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    Brazil Economy 1997
    http://www.photius.com/wfb1997/brazil/brazil_economy.html
    SOURCE: 1997 CIA WORLD FACTBOOK

      Economy - overview Possessing large and well-developed agricultural, mining, manufacturing,and service sectors, Brazil's economy outweighs that of all other South Americancountries and is expanding its presence in world markets. Prior to the institutionof a stabilization plan - the Plano Real (Real Plan) - in mid-1994, stratosphericinflation rates had disrupted economic activity and discouraged foreign investment.Since then, tight monetary policy has brought inflation under control - consumerprices increased by only 10% in 1996 compared to more than 1,000% in 1994.At the same time, GDP growth slowed from 5.7% in 1994 to 2.9% in 1996 dueto tighter credit. The steadily appreciating currency has also encouragedimports, contributing to a growing trade deficit, and depressed export growth.Brazil's more stable economy allowed it to weather the fallout in 1995 fromthe Mexican peso crisis relatively well, and record levels of foreign investmenthave since flowed in, helping to swell official foreign exchange reservesto $60 billion in 1996; stock markets reflected this increased investor confidence,gaining 53% in dollar terms. President CARDOSO remains committed to furtherreducing inflation in 1997 and putting Brazil on track for expanded economicgrowth, but he faces several key challenges. Fiscal reforms requiring constitutionalamendments are stalled in the Brazilian legislature; in their absence, thegovernment is continuing to run deficits and has limited room to relax itsinterest and exchange rate policies much if it wants to keep inflation undercontrol. High interest rates have made servicing domestic debt dramaticallymore burdensome for both public and private sector entities, contributingto federal and state budget problems and a surge in bankruptcies.

      GDP purchasing power parity - $1.022 trillion (1996 est.)

      GDP - real growth rate 2.9% (1996 est.)

      GDP - per capita purchasing power parity - $6,300 (1996 est.)

      GDP - composition by sector
      agriculture: 13%
      industry: 38%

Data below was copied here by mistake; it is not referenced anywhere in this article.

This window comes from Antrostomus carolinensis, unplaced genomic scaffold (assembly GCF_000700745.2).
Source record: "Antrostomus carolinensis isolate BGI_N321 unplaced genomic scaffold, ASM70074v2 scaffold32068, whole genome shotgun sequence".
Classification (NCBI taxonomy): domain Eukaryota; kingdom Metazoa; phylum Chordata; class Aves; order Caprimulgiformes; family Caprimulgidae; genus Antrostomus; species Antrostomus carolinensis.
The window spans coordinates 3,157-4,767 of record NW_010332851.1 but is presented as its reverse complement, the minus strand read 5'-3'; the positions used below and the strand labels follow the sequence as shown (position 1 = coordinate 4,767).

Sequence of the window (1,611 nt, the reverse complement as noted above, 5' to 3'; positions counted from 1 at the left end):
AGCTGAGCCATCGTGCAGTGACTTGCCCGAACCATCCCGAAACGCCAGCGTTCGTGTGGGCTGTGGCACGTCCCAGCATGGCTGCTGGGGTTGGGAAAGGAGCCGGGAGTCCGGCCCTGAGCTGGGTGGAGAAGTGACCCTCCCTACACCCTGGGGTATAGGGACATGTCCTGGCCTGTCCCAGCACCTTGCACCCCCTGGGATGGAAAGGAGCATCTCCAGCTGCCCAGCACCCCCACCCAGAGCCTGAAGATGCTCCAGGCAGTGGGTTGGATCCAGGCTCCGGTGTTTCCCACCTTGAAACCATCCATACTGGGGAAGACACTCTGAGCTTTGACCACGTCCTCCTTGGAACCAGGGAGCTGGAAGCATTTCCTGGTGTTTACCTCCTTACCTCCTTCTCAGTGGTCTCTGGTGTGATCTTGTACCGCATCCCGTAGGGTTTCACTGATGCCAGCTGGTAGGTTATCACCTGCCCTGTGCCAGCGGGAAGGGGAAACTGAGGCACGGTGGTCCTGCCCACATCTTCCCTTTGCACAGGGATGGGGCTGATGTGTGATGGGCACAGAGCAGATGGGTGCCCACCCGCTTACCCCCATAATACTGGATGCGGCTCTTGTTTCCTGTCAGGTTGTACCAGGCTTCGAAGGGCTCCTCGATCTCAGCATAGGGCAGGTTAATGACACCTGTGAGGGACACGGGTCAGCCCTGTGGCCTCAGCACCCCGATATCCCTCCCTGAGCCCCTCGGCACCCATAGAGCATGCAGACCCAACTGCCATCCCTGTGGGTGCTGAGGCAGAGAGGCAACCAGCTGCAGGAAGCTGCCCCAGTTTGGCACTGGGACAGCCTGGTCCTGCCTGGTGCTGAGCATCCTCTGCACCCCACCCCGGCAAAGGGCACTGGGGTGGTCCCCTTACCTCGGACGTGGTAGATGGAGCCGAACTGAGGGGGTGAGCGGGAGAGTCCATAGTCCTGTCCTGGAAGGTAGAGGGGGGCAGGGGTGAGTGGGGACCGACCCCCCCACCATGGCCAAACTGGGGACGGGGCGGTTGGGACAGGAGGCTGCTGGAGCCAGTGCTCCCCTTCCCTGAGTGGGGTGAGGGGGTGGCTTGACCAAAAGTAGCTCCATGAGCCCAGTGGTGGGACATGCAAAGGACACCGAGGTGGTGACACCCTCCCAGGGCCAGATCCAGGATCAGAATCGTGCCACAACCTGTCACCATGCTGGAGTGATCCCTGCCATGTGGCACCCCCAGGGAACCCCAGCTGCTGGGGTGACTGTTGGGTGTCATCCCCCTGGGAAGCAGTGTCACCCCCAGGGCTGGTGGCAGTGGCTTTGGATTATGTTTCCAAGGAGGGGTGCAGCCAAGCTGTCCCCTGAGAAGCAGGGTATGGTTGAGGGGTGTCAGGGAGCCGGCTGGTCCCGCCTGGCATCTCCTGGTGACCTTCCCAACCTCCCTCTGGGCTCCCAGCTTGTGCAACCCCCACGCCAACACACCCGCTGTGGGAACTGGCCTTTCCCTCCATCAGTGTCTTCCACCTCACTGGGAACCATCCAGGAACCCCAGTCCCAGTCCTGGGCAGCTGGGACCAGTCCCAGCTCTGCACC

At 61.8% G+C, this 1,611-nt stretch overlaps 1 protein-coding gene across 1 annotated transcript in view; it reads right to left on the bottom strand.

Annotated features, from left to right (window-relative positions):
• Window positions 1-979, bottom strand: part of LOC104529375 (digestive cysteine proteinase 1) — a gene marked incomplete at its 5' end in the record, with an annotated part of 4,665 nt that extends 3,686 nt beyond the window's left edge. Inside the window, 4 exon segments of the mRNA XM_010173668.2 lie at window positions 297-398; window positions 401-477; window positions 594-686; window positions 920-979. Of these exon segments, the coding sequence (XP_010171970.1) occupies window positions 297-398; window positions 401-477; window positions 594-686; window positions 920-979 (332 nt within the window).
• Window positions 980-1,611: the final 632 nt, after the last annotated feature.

services: 49% (1995)

      Inflation rate - consumer price index 10% (1996)

      Labor force
      total: 57 million (1989 est.)
      by occupation: services 42%, agriculture 31%, industry 27%

      Unemployment rate 5.2% (1996 est.)

      Budget
      revenues: $86 billion
      expenditures: $90 billion, including capital expenditures of $NA (1995)

      Industries textiles, shoes, chemicals, cement, lumber, iron ore, tin, steel, aircraft,motor vehicles and parts, other machinery and equipment

      Industrial production growth rate 3.5% (1995 est.)

      Electricity - capacity 59.036 million kW (1995)

      Electricity - production 268.874 billion kWh (1995)
      note: imports some electricity from Paraguay

      Electricity - consumption per capita 1,572 kWh (1995 est.)

      Agriculture - products coffee, soybeans, wheat, rice, corn, sugarcane, cocoa, citrus; beef

      Exports
      total value: $47.7 billion (f.o.b., 1996)
      commodities: iron ore, soybean bran, orange juice, footwear, coffee, motor vehicleparts
      partners: EU 26%, Latin America 22%, US 23%, Argentina 11% (1995)

      Imports
      total value: $53.3 billion (f.o.b., 1996)
      commodities: crude oil, capital goods, chemical products, foodstuffs, coal
      partners : EU 26%, US 24%, Argentina 11%, Japan 5% (1995)

      Debt - external $176 billion (December 1996)

      Economic aid
      recipient : ODA, $107 million (1993)

      Currency 1 real (R$) = 100 centavos

      Exchange rates R$ per US$1 - 1.043 (January 1997), 1.005 (1996), 0.918 (1995), 0.639(1994); CR$ per US$1 - 390.845 (January 1994), 88.449 (1993), 4.513 (1992)
      note: on 1 August 1993 the cruzeiro real (CR$), equal to 1,000 cruzeiros,was introduced; another new currency, the real (R$) was introduced on 1 July1994, equal to 2,750 cruzeiro reais

      Fiscal year calendar year

      NOTE: The information regarding Brazil on this page is re-published from the 1997 World Fact Book of the United States Central Intelligence Agency. No claims are made regarding the accuracy of Brazil Economy 1997 information contained here. All suggestions for corrections of any errors about Brazil Economy 1997 should be addressed to the CIA.

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    http://www.photius.com/wfb1997/brazil/brazil_economy.html

    Revised 06-Mar-02
    Copyright © 2002 Photius Coutsoukis (all rights reserved)


    ctr03/06/02